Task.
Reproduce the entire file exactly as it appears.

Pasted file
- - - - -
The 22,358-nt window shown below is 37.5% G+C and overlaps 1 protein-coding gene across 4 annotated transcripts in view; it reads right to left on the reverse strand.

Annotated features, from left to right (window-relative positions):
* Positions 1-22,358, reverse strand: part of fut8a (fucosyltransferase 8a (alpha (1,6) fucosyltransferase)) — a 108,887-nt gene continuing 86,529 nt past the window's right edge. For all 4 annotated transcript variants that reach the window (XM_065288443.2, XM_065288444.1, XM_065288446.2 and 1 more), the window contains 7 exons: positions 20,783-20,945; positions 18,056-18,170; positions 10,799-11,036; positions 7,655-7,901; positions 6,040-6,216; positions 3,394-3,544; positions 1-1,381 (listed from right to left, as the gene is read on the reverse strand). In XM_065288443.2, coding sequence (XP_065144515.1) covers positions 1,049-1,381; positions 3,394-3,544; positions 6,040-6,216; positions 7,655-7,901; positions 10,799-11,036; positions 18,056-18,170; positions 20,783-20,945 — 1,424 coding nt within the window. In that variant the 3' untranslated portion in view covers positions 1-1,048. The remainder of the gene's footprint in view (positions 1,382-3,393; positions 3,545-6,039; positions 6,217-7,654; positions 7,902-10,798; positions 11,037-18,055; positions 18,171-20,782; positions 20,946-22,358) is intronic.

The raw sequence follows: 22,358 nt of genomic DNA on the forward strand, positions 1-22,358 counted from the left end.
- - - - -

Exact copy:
The 22,358-nt window shown below is 37.5% G+C and overlaps 1 protein-coding gene across 4 annotated transcripts in view; it reads right to left on the reverse strand.

Annotated features, from left to right (window-relative positions):
* Positions 1-22,358, reverse strand: part of fut8a (fucosyltransferase 8a (alpha (1,6) fucosyltransferase)) — a 108,887-nt gene continuing 86,529 nt past the window's right edge. For all 4 annotated transcript variants that reach the window (XM_065288443.2, XM_065288444.1, XM_065288446.2 and 1 more), the window contains 7 exons: positions 20,783-20,945; positions 18,056-18,170; positions 10,799-11,036; positions 7,655-7,901; positions 6,040-6,216; positions 3,394-3,544; positions 1-1,381 (listed from right to left, as the gene is read on the reverse strand). In XM_065288443.2, coding sequence (XP_065144515.1) covers positions 1,049-1,381; positions 3,394-3,544; positions 6,040-6,216; positions 7,655-7,901; positions 10,799-11,036; positions 18,056-18,170; positions 20,783-20,945 — 1,424 coding nt within the window. In that variant the 3' untranslated portion in view covers positions 1-1,048. The remainder of the gene's footprint in view (positions 1,382-3,393; positions 3,545-6,039; positions 6,217-7,654; positions 7,902-10,798; positions 11,037-18,055; positions 18,171-20,782; positions 20,946-22,358) is intronic.

The raw sequence follows: 22,358 nt of genomic DNA on the forward strand, positions 1-22,358 counted from the left end.